Trust Violated and Broken

Mar 26th, 2010 | By Dr Jerry D Elrod | Category: Senior Moments Blog

The raging tempest in the Roman Catholic Church over abuse has brought low the once mighty institution whose presence once seemed without blemish. Of course, for decades, the Church has been met with confrontations questioning its integrity and that of its leadership.  It is now time to “fess up.” The Church has seemed to harbor literally hundreds of priests while denying  the violation of hundreds of victims for decades.  No amount of apology or evasion will do.  It is time to clean house.

And cleaning house will require radical decisions and active initiatives to cleanse the Church of its willingness to look the other way for so long.  Respect and honor is due only to those who live by the standards that earn respect and honor.  Wearing brightly colored cassocks and chasubles do not a priest make.  Standing before a congregation speaking in clerical tones does not a religious expositor make. 

The Roman Catholic Church has, for centuries, played on the superstitions and myths of a religion that has created and exploited guilt on the part of its constituents.  It has placed persons in roles who had no business being there, in positions of power and unquestioned authority.  It has granted priests, cardinals and other players the latitude to cover up and deny any acts of wrong doing over years of their service in parishes and elsewhere.  It has amounted to a fraternity of self interest, in which victims were abused and priests were protected.  How sad and sorry a tale.  How terrible a thing to exploit the very ones whose lives were being led to grace by graceless individuals.  How profane that persons in authority used their authority to deprecate others.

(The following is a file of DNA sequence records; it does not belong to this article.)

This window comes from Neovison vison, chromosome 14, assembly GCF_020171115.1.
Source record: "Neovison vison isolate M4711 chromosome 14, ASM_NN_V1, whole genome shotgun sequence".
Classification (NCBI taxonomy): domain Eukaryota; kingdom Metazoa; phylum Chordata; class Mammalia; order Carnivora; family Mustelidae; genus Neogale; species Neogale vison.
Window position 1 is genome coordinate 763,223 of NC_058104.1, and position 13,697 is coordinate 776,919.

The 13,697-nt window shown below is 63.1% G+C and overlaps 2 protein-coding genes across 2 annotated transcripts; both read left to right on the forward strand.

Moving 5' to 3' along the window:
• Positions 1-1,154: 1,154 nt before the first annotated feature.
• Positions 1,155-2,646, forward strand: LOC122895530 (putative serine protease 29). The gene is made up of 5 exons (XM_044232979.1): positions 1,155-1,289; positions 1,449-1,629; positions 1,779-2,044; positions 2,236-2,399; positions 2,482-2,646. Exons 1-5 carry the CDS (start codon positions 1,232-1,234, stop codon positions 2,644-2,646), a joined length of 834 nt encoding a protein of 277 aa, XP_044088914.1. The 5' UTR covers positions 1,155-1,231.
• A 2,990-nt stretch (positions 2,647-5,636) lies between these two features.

It will be a long time, perhaps generations, before trust violated can and will be restored.  It will take more than platitudes, from the Pope down, to repair the broken faith of those so insulted.  No institution should have the right to squander its authority in pursuit of its own carnal desires.  No institution should be exempt from having to face its own guilt and clean its own house.  No person should feel any remorse at turning his/her back on a church which has abused its own reputation.  Every institution from baseball  or golf  to the church owes it to its constituents to hold up its right to be admired.  When it doesn’t, it is time for those who hold those institutions, and others, in reverence to seek other options in which they can place their loyalty and admiration.



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